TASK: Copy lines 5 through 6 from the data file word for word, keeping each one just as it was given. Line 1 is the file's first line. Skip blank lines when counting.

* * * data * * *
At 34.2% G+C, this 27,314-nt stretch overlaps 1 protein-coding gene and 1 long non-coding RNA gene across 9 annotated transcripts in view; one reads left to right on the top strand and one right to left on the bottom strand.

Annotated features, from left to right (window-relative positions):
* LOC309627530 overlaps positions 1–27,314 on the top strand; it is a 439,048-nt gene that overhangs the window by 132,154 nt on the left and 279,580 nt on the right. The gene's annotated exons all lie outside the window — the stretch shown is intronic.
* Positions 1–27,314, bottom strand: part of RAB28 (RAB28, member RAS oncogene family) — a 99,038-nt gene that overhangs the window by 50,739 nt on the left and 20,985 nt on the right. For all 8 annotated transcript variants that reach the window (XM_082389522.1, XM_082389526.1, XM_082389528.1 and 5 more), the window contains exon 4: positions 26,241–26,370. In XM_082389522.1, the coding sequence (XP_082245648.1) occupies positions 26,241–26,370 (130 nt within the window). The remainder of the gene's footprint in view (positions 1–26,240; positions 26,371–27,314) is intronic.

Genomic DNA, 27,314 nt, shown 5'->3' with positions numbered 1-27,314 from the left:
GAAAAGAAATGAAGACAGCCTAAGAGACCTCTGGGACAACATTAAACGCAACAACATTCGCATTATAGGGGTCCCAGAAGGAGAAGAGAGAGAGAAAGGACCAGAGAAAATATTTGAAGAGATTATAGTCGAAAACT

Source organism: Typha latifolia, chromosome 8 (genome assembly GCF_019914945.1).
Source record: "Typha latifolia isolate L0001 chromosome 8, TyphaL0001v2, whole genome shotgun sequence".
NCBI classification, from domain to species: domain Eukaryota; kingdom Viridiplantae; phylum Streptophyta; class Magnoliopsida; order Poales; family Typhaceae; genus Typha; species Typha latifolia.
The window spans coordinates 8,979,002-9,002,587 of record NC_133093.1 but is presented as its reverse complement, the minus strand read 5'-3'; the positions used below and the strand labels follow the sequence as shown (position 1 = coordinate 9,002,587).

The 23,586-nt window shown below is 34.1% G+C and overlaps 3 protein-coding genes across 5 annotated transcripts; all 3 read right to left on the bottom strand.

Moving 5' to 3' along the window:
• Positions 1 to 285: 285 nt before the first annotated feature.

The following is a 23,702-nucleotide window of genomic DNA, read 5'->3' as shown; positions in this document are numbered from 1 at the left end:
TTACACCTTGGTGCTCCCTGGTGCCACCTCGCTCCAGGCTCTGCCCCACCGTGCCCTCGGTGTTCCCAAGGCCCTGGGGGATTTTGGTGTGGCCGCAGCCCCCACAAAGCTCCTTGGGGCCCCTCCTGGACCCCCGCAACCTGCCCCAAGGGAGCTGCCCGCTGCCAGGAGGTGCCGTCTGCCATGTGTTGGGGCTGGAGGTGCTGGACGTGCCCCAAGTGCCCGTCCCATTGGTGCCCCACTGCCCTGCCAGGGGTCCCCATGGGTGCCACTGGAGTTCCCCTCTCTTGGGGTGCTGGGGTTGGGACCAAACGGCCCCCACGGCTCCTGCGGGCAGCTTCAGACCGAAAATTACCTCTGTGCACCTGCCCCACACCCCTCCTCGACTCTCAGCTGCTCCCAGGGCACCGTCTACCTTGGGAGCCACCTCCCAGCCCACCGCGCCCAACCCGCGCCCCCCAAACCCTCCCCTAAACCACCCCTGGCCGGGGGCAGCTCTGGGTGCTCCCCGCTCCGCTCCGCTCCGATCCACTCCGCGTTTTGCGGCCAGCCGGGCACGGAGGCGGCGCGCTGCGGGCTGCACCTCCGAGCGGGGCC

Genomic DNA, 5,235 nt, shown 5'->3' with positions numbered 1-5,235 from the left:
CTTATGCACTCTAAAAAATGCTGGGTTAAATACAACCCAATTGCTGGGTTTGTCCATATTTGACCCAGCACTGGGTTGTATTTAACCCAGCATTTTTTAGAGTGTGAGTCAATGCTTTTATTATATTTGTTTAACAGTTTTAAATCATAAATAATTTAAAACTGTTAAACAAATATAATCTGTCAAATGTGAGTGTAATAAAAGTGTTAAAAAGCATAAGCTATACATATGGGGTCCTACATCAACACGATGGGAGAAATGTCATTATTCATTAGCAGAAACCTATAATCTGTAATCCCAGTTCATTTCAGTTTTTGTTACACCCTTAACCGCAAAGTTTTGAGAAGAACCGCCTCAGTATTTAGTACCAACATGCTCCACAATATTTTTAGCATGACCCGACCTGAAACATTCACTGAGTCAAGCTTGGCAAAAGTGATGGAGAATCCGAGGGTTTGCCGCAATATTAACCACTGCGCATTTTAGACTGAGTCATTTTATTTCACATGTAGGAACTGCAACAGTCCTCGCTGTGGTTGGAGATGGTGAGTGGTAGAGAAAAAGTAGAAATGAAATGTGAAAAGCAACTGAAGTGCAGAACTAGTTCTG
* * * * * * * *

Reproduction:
Genomic DNA, 27,314 nt, shown 5'->3' with positions numbered 1-27,314 from the left:
GAAAAGAAATGAAGACAGCCTAAGAGACCTCTGGGACAACATTAAACGCAACAACATTCGCATTATAGGGGTCCCAGAAGGAGAAGAGAGAGAGAAAGGACCAGAGAAAATATTTGAAGAGATTATAGTCGAAAACT